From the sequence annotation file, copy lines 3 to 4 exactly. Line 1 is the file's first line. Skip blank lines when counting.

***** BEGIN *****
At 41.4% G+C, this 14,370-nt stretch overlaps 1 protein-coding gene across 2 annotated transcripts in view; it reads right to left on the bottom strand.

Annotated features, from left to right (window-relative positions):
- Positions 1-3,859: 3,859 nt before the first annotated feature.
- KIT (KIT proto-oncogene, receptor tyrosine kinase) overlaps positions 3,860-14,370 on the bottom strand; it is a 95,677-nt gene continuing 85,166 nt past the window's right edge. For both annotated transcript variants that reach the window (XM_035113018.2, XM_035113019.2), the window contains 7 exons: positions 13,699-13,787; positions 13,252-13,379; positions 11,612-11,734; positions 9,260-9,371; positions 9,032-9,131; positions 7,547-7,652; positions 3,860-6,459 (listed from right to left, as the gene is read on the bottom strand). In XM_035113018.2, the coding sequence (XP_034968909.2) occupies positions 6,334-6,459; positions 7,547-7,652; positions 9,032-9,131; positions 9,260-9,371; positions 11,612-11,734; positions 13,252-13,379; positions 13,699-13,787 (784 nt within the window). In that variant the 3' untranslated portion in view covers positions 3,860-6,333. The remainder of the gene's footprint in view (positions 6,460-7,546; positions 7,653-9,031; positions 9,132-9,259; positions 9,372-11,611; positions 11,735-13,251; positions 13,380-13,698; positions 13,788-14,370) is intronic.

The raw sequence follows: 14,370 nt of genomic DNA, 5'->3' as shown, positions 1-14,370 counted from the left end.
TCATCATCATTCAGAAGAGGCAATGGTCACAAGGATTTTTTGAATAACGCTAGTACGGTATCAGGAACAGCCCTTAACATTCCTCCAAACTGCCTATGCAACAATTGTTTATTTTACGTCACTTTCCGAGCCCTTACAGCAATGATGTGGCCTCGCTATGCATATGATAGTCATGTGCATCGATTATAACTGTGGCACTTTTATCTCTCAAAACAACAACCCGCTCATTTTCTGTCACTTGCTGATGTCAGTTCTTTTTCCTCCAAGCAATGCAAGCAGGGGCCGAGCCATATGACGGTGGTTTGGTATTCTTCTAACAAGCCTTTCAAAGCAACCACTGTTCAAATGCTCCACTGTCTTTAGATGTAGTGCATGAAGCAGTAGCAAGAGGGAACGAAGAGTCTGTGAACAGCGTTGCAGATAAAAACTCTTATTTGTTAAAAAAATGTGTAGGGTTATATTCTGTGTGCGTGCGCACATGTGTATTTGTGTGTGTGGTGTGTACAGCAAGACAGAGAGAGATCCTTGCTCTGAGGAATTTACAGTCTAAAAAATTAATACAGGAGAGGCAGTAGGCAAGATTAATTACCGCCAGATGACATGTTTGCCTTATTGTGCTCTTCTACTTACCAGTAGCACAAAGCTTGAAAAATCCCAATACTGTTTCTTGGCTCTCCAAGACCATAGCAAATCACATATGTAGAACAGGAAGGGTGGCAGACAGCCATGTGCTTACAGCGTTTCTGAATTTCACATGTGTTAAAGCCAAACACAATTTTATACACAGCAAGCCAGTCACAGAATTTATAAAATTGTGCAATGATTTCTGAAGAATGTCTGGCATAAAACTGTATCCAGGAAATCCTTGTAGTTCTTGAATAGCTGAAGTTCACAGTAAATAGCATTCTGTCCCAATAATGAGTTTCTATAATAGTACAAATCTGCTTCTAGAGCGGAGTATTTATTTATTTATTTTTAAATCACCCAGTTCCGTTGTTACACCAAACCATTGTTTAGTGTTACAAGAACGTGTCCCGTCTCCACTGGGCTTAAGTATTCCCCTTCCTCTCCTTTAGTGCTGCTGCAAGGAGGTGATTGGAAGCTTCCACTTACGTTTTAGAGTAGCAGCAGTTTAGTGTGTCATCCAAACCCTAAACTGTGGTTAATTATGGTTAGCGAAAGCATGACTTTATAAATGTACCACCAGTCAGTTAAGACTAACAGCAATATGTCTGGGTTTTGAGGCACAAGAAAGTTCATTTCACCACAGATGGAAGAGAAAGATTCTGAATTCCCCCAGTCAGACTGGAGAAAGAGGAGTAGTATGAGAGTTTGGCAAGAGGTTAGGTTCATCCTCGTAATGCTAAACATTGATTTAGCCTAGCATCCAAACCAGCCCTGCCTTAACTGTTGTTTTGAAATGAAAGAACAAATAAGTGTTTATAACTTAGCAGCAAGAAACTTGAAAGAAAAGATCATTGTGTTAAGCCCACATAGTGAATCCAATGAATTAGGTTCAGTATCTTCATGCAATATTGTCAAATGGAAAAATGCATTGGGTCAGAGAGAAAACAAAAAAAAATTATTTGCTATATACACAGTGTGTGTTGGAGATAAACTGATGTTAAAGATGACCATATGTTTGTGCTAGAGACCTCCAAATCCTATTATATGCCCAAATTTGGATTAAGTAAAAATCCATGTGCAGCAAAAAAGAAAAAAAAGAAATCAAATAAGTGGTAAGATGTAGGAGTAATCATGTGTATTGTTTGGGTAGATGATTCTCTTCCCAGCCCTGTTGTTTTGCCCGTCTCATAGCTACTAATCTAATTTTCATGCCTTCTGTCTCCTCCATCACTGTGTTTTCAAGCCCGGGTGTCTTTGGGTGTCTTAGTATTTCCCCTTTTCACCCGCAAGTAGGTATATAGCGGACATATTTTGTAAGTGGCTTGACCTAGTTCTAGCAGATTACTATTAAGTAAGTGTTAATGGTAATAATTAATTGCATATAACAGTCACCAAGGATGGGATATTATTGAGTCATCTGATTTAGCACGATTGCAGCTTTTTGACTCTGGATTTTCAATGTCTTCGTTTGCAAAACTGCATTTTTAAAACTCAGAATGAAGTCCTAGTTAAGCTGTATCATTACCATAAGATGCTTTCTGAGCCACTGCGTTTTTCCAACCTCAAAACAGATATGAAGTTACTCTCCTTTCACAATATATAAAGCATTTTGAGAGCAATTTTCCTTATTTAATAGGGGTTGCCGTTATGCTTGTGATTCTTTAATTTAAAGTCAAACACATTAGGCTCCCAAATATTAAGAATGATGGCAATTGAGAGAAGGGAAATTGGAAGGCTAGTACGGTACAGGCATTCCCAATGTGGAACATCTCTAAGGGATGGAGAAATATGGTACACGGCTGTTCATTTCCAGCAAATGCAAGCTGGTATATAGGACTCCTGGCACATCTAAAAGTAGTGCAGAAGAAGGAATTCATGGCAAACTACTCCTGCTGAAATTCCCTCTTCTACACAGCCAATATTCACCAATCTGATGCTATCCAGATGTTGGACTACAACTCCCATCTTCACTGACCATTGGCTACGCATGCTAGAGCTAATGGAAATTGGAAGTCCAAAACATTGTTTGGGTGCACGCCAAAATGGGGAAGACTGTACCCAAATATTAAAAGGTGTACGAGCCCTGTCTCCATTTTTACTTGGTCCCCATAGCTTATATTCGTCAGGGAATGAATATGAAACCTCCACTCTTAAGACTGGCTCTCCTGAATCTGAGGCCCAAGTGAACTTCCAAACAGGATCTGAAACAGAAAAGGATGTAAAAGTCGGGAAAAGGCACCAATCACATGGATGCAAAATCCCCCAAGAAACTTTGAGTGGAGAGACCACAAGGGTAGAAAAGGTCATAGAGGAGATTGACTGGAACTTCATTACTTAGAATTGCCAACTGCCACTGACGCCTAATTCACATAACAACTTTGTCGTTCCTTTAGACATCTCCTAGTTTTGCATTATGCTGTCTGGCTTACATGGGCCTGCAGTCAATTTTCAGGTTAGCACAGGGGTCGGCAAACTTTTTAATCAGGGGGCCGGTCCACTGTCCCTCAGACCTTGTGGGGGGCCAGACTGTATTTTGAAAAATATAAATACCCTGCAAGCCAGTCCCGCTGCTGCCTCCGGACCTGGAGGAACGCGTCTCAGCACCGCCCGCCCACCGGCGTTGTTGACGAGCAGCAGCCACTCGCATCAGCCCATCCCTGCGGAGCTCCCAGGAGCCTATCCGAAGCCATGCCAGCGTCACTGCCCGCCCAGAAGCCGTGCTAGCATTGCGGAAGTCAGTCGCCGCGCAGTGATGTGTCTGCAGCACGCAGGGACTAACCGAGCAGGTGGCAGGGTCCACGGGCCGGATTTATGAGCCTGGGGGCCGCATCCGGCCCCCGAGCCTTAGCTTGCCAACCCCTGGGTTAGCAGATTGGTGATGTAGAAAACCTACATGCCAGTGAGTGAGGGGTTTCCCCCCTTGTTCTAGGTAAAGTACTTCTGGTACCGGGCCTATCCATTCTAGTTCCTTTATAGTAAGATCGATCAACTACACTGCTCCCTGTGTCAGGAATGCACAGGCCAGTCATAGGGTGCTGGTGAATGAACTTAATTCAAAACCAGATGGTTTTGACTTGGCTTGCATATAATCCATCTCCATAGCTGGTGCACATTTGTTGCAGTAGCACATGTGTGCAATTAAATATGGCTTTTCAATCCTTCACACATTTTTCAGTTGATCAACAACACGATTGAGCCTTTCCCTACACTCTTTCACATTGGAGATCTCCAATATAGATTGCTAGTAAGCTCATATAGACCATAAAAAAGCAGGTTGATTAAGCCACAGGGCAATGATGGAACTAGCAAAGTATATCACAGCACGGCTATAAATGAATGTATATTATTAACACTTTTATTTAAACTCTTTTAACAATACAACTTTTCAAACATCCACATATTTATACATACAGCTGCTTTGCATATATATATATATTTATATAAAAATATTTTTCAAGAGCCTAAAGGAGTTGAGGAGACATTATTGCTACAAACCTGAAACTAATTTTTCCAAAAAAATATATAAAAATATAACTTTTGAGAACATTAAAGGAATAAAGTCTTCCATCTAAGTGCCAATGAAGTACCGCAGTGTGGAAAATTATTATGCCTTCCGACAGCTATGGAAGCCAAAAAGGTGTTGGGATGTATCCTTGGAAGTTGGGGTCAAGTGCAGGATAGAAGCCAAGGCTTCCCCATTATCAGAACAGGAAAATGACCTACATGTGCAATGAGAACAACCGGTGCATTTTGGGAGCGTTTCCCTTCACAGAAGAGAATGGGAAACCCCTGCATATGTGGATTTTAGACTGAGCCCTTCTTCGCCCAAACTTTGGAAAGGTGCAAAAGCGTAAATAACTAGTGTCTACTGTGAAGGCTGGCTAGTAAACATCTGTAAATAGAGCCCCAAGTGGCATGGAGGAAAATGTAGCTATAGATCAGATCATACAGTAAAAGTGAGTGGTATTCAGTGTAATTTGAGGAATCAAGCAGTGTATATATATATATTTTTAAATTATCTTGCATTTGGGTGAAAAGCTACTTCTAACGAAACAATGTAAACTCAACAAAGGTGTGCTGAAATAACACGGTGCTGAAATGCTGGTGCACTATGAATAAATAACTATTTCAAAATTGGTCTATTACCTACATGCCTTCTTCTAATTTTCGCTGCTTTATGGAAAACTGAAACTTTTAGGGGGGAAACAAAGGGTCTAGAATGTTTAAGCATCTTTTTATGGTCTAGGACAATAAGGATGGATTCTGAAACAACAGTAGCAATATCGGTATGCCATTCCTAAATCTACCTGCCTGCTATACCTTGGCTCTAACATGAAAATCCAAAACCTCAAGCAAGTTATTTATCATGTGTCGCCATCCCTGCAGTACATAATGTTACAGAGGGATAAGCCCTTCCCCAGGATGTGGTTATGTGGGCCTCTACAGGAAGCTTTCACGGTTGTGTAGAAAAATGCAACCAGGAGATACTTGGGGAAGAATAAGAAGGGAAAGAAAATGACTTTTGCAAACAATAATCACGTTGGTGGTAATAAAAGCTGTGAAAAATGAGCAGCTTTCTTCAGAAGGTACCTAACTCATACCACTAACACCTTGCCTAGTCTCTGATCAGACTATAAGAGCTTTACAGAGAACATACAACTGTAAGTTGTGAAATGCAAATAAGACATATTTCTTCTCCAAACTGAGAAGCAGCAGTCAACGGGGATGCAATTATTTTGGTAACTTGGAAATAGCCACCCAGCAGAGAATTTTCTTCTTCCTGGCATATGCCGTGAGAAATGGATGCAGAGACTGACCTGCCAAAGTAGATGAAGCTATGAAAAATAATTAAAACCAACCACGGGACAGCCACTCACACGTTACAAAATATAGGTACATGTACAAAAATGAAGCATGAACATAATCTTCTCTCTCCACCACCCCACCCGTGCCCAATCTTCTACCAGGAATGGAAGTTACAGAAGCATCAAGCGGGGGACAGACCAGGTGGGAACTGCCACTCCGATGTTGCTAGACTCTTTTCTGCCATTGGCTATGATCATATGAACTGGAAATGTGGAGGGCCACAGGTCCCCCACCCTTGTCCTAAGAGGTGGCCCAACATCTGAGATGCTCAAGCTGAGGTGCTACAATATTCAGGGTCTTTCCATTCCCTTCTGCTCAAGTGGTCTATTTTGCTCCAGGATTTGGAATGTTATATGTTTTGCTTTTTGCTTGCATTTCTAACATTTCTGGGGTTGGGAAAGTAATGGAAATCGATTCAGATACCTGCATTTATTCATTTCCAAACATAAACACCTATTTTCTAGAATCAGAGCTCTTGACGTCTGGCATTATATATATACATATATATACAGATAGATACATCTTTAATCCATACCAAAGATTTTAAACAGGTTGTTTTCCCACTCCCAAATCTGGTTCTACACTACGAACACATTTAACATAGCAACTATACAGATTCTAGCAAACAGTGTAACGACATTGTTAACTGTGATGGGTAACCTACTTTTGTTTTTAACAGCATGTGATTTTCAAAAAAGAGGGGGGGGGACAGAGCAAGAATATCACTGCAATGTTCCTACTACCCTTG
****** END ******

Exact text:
- Positions 1-3,859: 3,859 nt before the first annotated feature.
- KIT (KIT proto-oncogene, receptor tyrosine kinase) overlaps positions 3,860-14,370 on the bottom strand; it is a 95,677-nt gene continuing 85,166 nt past the window's right edge. For both annotated transcript variants that reach the window (XM_035113018.2, XM_035113019.2), the window contains 7 exons: positions 13,699-13,787; positions 13,252-13,379; positions 11,612-11,734; positions 9,260-9,371; positions 9,032-9,131; positions 7,547-7,652; positions 3,860-6,459 (listed from right to left, as the gene is read on the bottom strand). In XM_035113018.2, the coding sequence (XP_034968909.2) occupies positions 6,334-6,459; positions 7,547-7,652; positions 9,032-9,131; positions 9,260-9,371; positions 11,612-11,734; positions 13,252-13,379; positions 13,699-13,787 (784 nt within the window). In that variant the 3' untranslated portion in view covers positions 3,860-6,333. The remainder of the gene's footprint in view (positions 6,460-7,546; positions 7,653-9,031; positions 9,132-9,259; positions 9,372-11,611; positions 11,735-13,251; positions 13,380-13,698; positions 13,788-14,370) is intronic.